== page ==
Lewis Carroll sent this poem to Mabel and Emily Kerr on May 20, 1871. He titled it “A Double Acrostic” — but where is the acrostic?
Thanks, thanks, fair Cousins, for your gift
So swiftly borne to Albion’s isle —
Though angry waves their crests uplift
Between our shores, for many a league!
(“So far, so good,” you say: “but how
Your Cousins?” Let me tell you, Madam.
We’re both descended, you’ll allow,
From one great-great-great-grandsire, Noah.)
Your picture shall adorn the book
That’s bound, so neatly and moroccoly,
With that bright green which every cook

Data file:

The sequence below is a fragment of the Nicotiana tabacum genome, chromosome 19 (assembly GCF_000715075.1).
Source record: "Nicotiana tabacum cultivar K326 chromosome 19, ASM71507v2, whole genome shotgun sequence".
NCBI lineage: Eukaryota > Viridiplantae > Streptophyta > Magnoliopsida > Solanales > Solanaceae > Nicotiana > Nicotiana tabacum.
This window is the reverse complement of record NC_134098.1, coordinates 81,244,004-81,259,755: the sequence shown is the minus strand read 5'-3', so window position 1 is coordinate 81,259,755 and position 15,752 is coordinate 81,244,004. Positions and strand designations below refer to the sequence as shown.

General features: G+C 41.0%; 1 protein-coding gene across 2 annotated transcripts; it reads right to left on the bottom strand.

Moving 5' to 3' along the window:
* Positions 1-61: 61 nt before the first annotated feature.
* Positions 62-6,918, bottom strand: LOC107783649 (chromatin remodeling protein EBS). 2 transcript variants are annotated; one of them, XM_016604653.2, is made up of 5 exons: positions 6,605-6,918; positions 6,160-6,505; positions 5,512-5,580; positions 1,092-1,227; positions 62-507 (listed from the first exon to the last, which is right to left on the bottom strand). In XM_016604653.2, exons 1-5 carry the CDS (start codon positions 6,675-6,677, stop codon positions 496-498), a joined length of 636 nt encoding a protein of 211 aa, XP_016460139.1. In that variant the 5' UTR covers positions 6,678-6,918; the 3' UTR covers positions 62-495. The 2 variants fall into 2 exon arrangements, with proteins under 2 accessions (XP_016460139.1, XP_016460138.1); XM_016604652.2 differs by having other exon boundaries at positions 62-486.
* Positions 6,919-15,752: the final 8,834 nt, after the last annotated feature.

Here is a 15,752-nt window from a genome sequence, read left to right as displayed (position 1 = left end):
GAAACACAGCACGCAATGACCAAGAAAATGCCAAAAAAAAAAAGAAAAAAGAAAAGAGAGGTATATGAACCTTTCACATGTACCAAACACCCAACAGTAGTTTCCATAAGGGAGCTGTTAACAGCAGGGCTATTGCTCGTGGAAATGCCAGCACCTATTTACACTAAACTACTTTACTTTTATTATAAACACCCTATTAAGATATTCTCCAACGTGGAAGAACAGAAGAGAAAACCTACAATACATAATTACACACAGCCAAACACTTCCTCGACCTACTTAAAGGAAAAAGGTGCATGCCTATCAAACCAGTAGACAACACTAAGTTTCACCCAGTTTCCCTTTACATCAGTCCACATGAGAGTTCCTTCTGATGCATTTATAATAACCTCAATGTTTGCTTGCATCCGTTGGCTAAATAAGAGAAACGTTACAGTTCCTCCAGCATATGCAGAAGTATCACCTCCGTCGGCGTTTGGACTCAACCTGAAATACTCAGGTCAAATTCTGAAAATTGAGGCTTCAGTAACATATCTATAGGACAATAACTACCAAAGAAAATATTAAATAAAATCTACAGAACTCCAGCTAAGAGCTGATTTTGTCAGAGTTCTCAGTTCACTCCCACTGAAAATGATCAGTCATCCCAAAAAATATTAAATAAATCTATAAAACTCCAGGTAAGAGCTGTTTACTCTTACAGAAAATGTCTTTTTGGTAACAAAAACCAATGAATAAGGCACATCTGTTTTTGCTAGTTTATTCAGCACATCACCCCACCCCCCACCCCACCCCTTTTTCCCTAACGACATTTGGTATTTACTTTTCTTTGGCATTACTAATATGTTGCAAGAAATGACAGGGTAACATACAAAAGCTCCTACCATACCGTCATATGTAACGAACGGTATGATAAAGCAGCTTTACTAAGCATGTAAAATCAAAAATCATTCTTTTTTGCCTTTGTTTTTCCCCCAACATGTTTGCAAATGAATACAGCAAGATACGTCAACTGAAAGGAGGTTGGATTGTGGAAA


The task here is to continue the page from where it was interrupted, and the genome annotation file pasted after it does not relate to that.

Delights to see in beds of cauliflower.
The carte is very good, but pray
Send me the larger one as well!
“A cool request!” I hear you say.
“Give him an inch, he takes an acre!
“But we’ll be generous because
We well remember, in the story,
How good and gentle Alice was,
The day she argued with the Parrot!”
The last word in each stanza is a red herring. Replace each with the proper rhyme and then list these five words:
Their first and last letters spell MABEL and EMILY.